If there is a country that knows how to make the most of fresh rice noodles undeniably that would be Vietnam. I never thought that so many alternatives were possible. In soups or dry, hot or cold, fried or steamed… the variations we have discovered in Vietnam are just endless. I would go as far as saying that rice noodles are to Vietnamese what pasta is to Italy.
Before arriving to Vietnam we were completely blind to the wonders of the Vietnamese cuisine but from now on we will be big advocates of these incredible flavours. Not just because it’s super healthy or because fresh ingredients are the core to any recipe… but mainly because it is so delicious!
Pho Bo is probably the star of the show and the better known of the Vietnamese soups. But its relatives Hu Tieu and Bun Bo are equally impressive and shouldn’t be forgotten. Beef, tofu or pork are the main ingredients of these soups but the broth is the heart and what gives them their unique personality.
Pho Bo – Flat rice noodles in a clear beef broth with chunks of beef swimming in it. Flank or brisket, well done or raw that’s up to you! Basil, mint leaves, bean sprouts and lime put the final touch. What can I say… delicious!
Hu Tieu – Replace the beef of the Pho Bo with pork and shrimps and you have a tasty Hu Tieu. A southern Vietnamese favourite.
Bun bo – This is the more fishy of the three soups. Rice vermicelli are used instead of flat rice noodles and the beef and lemongrass broth is flavoured with fermented shrimp paste and sugar. Beef, chunks of oxtail, pig knuckles, mint and a splash of spicy oil finish the soup. This wasn’t our favourite though we only tried it once.
Probably the best part of the day was getting to one of the local cho (market) in search of new dishes to try and fill our stomachs. We had a month to explore the markets and we never got bored or disappointed. The mains as the soups are aromatic, full of fresh ingredients and always have multidimensional textures that make your taste spuds go crazy.
The nuoc cham, dipping sauce translated to English, is the key ingredient in most noodle mains. Nuoc mam pha is the one that is more widely used all over Vietnam and will be served to you either as a condiment of the dish or just on the side. The secret of a good nuoc mam pha is a good balance between its ingredients: lime, fish sauce, sugar and water.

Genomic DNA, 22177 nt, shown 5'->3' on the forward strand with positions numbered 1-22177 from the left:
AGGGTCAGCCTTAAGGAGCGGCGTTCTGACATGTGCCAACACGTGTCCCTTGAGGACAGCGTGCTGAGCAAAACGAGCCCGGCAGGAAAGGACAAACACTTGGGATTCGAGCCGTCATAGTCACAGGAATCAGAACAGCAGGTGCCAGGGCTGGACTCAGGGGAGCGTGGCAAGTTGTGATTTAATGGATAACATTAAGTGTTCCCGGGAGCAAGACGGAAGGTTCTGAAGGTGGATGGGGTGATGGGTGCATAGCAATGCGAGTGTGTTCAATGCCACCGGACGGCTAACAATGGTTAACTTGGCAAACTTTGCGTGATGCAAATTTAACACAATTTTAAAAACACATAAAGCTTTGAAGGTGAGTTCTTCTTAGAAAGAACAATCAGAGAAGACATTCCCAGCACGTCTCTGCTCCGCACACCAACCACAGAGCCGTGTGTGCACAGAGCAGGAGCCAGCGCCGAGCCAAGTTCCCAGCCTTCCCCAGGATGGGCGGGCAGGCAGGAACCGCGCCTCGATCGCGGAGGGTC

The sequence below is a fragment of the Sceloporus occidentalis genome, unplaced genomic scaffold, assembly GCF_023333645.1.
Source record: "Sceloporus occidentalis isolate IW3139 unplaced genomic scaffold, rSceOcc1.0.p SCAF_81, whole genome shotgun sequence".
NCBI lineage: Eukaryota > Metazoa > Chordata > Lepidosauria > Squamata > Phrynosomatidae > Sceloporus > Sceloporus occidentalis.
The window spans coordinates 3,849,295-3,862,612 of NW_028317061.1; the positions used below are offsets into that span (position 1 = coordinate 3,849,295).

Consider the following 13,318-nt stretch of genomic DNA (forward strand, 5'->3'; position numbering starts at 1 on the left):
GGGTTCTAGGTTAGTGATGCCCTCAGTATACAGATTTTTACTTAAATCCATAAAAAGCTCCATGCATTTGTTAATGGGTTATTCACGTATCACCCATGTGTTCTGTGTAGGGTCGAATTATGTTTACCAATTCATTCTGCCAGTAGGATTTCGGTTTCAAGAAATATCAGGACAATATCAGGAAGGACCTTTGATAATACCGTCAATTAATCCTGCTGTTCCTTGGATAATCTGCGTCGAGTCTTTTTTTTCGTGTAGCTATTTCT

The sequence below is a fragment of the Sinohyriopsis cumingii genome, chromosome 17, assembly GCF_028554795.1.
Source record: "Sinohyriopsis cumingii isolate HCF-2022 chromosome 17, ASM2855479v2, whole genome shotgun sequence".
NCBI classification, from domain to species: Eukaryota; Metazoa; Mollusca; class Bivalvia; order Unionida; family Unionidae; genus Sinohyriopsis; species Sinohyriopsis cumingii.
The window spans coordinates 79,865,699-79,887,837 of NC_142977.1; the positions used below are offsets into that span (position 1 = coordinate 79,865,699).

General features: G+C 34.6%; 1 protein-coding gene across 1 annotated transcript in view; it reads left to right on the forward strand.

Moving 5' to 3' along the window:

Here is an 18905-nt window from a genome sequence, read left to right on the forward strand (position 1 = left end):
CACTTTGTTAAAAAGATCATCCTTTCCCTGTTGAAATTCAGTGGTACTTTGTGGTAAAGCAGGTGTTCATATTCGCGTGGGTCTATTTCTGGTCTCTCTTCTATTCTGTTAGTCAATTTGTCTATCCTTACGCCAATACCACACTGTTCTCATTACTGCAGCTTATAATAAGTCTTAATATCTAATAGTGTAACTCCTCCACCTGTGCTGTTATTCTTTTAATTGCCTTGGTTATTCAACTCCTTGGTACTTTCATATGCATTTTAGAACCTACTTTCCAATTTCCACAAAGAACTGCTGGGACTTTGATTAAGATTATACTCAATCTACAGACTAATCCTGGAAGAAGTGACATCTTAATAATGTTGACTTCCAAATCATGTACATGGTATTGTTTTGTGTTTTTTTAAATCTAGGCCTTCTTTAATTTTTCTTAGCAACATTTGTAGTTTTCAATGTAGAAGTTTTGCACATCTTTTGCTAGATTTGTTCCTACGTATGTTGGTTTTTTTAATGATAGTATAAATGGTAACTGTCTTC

Now, let me make you hungry with a few of the dishes we tried.
Bun Nem Noung – Cold vermicelli noodles with BBQed pork paties, cucumber, peanuts and lettuce dressed with nuoc mam pha. A very satisfying salad and one of Isma’s favourites.
Cao Lau – This is the only dish in this post that doesn’t have rice noodles within its ingredients, but it has wheat noodles instead. The bed of noodles is topped with pork shoulder or leg, rich dark broth and crunchy croûtons (made from the same dough as the noodles). A must try if you ever go to Hoi An!
Bun cha – A common lunch time dish from the north. A bowl of broth with grilled pork meat balls and a bowl of rice vermicelli is what you get. On the side a plate of fresh herbs, papaya and carrot pickles and nuoc cham. Simple? Yes, but sometimes the simplest things are the tastier!
Banh bao vac – Also known as white rose, this is a Hoi An’s delicacy. Delicate translucent shrimp dumplings served with crunchy garlic and a sweet dipping sauce. The recipe of this dumplings is meant to be a secret held by one family in Hoi An. Superb!
Banh Cuon – My absolute favourite! These are the Vietnamese raviolis. The fermented rice batter is steamed to create a thin and delicate roll that it is filled with pork, wood ear mushrooms and shallots. The raviolis are served with cucumber, bean sprouts and a dipping sauce. A delicate glory!
Banh tam bi – A mixture of pork and pork skin is piled atop a bed of round worm like noodles. Served with a concoction of coconut milk and nuoc mam pha. Green onion, bean sprouts, cucumber, peanuts and basil add the finishing touches. A crunchy and delicious mess!
Bun bo nam bo – I know, this dish doesn’t look too appetizing just by looking at the picture right? wait until you try it… You won’t have enough with just one bowl! Vermicelli noodles, grilled marinated beef, fresh veg and nuoc cham form the base of the dish. Pickled carrots and papaya, toasted peanuts, crispy shallots add the extra texture. And the sweet beef broth is what brings it all together. YUMMY!!
Banh beo – These are steamed rice cakes stuffed with minced shrimp, crispy pork, mung bean paste… Unusual combination of textures that it is worth a try.
Too much goodness coming from the same ingredients. I think I’ll have to learn how to make fresh rice noodles… or If I can’t I’m afraid I’ll have to move to Vietnam!